Assessing State Judicial Selection: The Missouri Plan vs. Partisan Elections
The partisan election dictates that the incumbent state judge has to periodically stand for re-election. During these re-election campaigns, distortion and imbalance can easily occur because of money. According to the Public Affairs Research Council of Louisiana (2009):
Campaign success is clearly linked with campaign spending. Judicial campaign finance reports from 2000 to 2002 show that 68% of the elections during that period were won by the candidate that reported the largest total expenditures. On average, winning judicial candidates spent over $40,000 (34%) more than their second place challengers. This trend has been consistent for the past several election cycles (p. 580).
While not always true, a candidate who spends more money on their campaign can afford to increase their public visibility. Among many methods to boost visibility, candidates can buy television air time, hand-out fliers and create websites. When the public is bombarded with all of this attention focused on one candidate, the odds are stacked in this candidate’s favor that they will ultimately win the election. This can be true regardless of whether or not the candidate is qualified to sit on the bench.
Compared to large-scale elections, candidates in small-scale elections usually do not spend as much money (Kaminsky, 1979, p. 497). As a result, when voters reach the polls, each candidate’s small or non-existent advertising campaign would impart virtually no information on the stances of each candidate (Webster, 1995, p. 13-14). However, this is assuming the best-case scenario, as many voters may become apathetic and not even vote in the election. This can be problematic because, as proponents of partisan election point out, this is the chance for the citizenry to vote for or against a judge. As Peter Webster writes (1995):
Many commentators question the validity of the initial premise of proponents of partisan elections—that partisan elections ensure judicial accountability. Commentators point out that most judges in states which use partisan elections initially reach the bench by interim appointment to an unexpired term, and are then re-elected periodically, more often than not without opposition (p. 16).
Since voters’ have not carefully researched each candidate, the “will of the people” can hardly be exercised. Voter apathy, in this case, is not without reason because voters have not been educated by the incumbent’s opponents. If the incumbent is going to win anyways, even if unqualified, the voters feel no need to vote.
On the other hand, the Missouri Plan solves a lot of the negative politicking issues that arises from partisan elections. Many of its basic tenets echo Alexander Hamilton’s writings from Federalist no. 78. Hamilton writes (1788):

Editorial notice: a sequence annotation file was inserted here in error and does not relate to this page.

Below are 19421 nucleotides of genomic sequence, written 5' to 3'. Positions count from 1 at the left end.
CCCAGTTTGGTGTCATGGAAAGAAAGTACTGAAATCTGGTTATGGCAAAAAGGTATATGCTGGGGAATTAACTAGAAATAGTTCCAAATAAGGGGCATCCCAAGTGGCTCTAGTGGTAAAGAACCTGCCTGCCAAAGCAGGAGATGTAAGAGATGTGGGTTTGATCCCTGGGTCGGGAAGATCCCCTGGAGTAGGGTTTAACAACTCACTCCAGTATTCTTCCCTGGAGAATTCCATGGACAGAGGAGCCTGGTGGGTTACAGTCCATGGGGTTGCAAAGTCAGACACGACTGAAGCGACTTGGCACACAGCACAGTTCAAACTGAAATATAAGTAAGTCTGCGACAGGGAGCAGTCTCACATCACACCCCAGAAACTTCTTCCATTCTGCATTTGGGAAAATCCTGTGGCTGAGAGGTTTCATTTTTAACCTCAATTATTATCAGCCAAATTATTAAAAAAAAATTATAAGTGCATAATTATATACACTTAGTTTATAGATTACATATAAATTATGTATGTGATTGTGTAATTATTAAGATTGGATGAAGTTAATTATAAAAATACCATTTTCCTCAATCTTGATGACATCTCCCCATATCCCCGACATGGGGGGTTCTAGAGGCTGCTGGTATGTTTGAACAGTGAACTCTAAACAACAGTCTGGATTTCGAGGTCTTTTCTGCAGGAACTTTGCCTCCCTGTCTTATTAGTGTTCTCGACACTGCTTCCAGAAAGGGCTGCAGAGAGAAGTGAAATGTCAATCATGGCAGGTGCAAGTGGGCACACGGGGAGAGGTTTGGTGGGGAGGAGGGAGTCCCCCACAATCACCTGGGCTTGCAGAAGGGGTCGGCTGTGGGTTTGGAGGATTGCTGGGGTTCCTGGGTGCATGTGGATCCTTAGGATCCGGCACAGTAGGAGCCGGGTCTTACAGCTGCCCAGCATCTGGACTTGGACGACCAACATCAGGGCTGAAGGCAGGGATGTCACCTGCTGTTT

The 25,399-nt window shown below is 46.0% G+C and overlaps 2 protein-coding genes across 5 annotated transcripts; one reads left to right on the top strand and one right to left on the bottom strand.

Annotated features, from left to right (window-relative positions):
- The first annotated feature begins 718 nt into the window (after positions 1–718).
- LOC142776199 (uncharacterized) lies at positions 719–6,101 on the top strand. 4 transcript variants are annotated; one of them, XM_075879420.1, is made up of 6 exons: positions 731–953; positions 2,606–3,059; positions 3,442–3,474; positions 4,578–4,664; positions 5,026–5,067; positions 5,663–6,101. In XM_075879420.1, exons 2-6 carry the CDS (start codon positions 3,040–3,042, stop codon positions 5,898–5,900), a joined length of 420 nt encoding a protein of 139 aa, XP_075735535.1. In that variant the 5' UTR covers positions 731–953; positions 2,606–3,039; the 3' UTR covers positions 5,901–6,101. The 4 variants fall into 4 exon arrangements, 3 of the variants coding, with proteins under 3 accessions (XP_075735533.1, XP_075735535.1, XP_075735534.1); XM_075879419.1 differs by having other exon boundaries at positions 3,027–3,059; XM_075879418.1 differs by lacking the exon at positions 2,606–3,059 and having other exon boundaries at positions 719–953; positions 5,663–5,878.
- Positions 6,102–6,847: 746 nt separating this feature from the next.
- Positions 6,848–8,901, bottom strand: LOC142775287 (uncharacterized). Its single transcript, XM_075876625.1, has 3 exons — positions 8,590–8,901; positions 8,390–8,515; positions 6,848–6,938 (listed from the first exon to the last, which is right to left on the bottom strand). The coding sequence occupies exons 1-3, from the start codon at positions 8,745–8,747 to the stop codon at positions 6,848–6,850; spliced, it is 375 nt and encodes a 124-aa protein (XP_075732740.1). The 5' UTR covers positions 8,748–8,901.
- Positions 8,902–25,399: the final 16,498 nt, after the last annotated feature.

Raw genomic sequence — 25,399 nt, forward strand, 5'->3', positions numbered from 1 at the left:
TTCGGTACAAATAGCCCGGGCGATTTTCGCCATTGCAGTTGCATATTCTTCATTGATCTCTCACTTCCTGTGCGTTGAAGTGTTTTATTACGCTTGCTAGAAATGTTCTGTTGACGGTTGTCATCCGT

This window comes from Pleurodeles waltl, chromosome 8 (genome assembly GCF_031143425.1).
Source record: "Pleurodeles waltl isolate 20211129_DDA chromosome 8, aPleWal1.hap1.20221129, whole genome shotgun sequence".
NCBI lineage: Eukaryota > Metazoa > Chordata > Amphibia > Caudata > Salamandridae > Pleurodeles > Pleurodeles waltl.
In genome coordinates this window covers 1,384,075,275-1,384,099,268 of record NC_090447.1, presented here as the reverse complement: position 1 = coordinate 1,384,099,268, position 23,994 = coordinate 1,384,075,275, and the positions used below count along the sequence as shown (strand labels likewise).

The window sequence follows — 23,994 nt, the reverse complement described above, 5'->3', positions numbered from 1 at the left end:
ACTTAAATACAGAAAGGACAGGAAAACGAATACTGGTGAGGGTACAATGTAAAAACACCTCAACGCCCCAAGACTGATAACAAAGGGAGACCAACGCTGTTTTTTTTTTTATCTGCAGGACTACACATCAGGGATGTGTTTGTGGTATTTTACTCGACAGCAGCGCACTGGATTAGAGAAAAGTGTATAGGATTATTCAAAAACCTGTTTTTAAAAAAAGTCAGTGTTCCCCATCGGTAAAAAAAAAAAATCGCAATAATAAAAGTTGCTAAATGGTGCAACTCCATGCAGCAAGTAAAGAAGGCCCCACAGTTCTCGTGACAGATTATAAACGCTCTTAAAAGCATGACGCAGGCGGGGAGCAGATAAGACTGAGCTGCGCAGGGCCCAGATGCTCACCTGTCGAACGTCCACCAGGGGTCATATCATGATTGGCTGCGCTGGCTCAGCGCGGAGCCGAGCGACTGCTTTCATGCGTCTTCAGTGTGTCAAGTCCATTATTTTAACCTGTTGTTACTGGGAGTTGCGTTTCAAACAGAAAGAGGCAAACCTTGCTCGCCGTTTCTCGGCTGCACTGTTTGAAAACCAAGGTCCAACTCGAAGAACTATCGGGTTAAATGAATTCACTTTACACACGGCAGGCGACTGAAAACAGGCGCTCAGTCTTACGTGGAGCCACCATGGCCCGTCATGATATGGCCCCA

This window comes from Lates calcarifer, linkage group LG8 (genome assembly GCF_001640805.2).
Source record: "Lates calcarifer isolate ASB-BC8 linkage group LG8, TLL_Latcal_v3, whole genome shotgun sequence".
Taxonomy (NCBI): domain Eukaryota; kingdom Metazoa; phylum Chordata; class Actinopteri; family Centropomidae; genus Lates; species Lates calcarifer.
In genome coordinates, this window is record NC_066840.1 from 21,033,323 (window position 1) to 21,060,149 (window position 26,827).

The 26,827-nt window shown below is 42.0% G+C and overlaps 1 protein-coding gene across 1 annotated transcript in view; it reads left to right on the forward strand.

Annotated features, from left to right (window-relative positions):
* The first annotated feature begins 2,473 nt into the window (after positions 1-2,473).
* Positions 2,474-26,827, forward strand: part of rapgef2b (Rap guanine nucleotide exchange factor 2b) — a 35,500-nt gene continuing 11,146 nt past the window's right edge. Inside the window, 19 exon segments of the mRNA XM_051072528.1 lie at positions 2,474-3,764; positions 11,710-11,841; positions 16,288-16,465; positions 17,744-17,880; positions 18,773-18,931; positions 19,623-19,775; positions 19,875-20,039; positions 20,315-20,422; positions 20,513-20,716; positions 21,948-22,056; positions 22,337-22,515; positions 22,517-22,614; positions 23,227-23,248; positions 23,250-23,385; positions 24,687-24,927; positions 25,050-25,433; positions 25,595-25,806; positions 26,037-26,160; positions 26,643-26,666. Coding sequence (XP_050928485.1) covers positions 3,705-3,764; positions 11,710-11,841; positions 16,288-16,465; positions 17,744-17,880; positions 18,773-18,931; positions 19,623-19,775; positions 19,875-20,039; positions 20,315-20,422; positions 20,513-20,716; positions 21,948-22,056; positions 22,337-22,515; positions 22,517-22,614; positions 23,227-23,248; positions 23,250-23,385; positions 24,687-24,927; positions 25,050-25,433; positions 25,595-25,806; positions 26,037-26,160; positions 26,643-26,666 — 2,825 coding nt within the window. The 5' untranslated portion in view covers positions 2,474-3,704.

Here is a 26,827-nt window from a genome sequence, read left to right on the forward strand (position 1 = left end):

To avoid an arbitrary discretion in the courts, it is indispensable that they should be bound down by strict rules and precedents, which serve to define and point out their duty in every particular case that comes before them; and it will readily be conceived from the variety of controversies which grow out of the folly and wickedness of mankind, that the records of those precedents must unavoidably swell to a very considerable bulk, and must demand long and laborious study to acquire a competent knowledge of them. Hence it is, that there can be but few men in the society who will have sufficient skill in the laws to qualify them for the stations of judges.
For partisan elections, while there are some strict rules, many do not prevent shrewd politicking among interest groups, constituents and candidates. The Missouri Plan is different because it advocates an exhaustive screening process by the governor and their selection committee. Information gathered and examined by the committee include: tax records, background checks and personal interviews (Remsen, 1999, p. 6).
In conclusion, I maintain that the Missouri Plan is a superior method over the partisan election to select state judges. For one, I agree with Robert Davidow’s argument that the state judge is more akin to a jury than a politician. While state judges who reach the bench through the Missouri Plan do make rulings that affect policies, the key difference is what motivates the ruling. The Missouri Plan effectively eliminates public scrutiny when a judge considers the long-term effects of their decision. Instead, they can focus on maintaining the laws of the state.
While partisan election opponents have argued that the judge is someone too far-removed from the needs of the constituency, this is far from the truth. While this argument argues for constituent popularity at one state’s level, the vast majority of states already use some form of the Missouri Plan during their judge selections. Since these appointive methods are still used, it is fair to argue that these states are content placing the ideals of the Missouri Plan for their own needs.
The behind-the-scenes politicking during partisan elections prevents fair-minded judges from reaching the bench. While politics will always be present in state judge selection, judges selected by partisan election are obliged to rule on popular decisions because re-election chances hang in the balance of the public. In sacrificing the ideals of laws, the judge ignores that these laws were implemented for the common good of a state’s constituency. The Missouri Plan alleviates all of these problems by assembling a body of panelists who vigorously investigate each judicial nominee. When this method is used, judges reach the bench based on merit, rather than possible ineptitude hidden behind popularity.
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